REDMOND, Wash., July 31, 2001 — Volcanoes have intrigued people of all ages for many years. And while the volatile Mayon Volcano near Legazpi, Philippines, continues to be a threat, on the other side of the world picturesque Mount Rainier in Seattle has been dormant for more than 150 years. Dormant and active volcanoes have many different elements, and now children ages 6 to 10 can learn about these and other volcanoes through Microsoft Corp.’s newest science software, Scholastic’s The Magic School Bus® Volcano Adventure Activity Center. The software encourages kids to scale a mountain of intriguing information about volcanoes on land, under water and in space.
In a fun, interactive way, children journey through games, experiments, trivia and creative activities, all designed to help them learn. They will discover that with the right mix of ingredients, a dormant volcano can blow its top. Or they can read about the Ring of Fire, a fault line where all the world’s earthquakes and volcanoes are found, including Mount Kilamanjaro, Mount St. Helens and Mount Fuji.
“Through science experiments, videos, photos and a variety of facts and figures, children will have so much fun they won’t even realize they’re learning,”
said Jaynie Degnan, product manager of the Learning Division at Microsoft.
“Ms. Frizzle™ , Liz and the rest of the class from Scholastic’s The Magic School Bus will lead them on a new and exciting science adventure.”
“Through our continued relationship with Microsoft, we hope to provide science learning to children in a fun, engaging and easy-to-understand way,”
said Leslye Schaefer, senior vice president of marketing at Scholastic.
“Our goal is to instill an interest in science at a young age.”
An Eruption of Fun
Scholastic’s The Magic School Bus Volcano Adventure Activity Center transforms
Ms. Frizzle’s magic bus into a helicopter that hovers above volcanoes to reveal interesting tidbits of information. Children can learn that a newly formed island near Iceland, named Surtsey, was actually created by a volcano that raged for more than two years. Or they may find that although destructive, volcanoes also provide fertile soils and valuable mineral deposits, such as copper, lead, zinc, gold and silver, as well as geothermal energy. Ms. Frizzle describes the exciting job of a volcanologist and how they can actually predict when a volcano will blow by using scientific tools, such as the tiltmeter. This device measures the size of a growing volcanic mountain, while a seismograph measures the quick movements of the earth beneath the mountain, a telltale sign of an upcoming eruption.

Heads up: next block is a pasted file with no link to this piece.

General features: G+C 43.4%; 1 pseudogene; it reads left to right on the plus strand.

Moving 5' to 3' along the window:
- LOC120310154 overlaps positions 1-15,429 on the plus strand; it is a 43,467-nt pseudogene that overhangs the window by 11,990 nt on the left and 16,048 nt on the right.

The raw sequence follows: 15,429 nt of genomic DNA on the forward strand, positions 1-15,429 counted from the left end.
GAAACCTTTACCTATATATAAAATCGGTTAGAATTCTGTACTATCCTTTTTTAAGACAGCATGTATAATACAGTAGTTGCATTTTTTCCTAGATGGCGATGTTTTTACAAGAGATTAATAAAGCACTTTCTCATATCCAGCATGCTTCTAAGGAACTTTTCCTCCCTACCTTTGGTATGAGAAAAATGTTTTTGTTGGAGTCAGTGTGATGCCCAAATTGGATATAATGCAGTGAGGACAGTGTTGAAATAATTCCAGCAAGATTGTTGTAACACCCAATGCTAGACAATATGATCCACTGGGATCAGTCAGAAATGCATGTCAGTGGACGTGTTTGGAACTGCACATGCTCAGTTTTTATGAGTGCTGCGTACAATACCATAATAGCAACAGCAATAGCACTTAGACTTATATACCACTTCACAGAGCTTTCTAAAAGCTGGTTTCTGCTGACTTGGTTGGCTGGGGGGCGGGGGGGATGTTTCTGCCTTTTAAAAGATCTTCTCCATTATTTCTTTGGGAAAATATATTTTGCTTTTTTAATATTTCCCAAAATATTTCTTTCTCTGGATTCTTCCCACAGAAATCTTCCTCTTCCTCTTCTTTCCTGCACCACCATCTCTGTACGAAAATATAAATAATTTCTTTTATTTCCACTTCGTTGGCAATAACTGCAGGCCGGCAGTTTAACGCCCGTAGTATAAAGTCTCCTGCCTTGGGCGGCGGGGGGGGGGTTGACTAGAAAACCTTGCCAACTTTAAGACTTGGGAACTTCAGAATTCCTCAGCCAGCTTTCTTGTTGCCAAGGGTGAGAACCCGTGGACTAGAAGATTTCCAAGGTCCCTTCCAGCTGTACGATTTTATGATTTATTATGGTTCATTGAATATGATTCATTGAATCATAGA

At the back of the bus, in the Volcano Observation Station, children can race against the clock in Rub A Dub Sub, a game in which they navigate their sub toward the volcano research ship while avoiding red lava, black smokers and underwater chimneys. In Volcanic Videos, they can click to see amazing photos of real-life volcanoes, including rivers of magma and molten lava, as well as underwater chimneys that blow black ash into the ocean. By clicking on the globe in the bus, young scientists can create their own volcano with the Make Your Own Volcano activity, which lets them experiment with different types of magma, gas and pressure, creating a different eruption each time.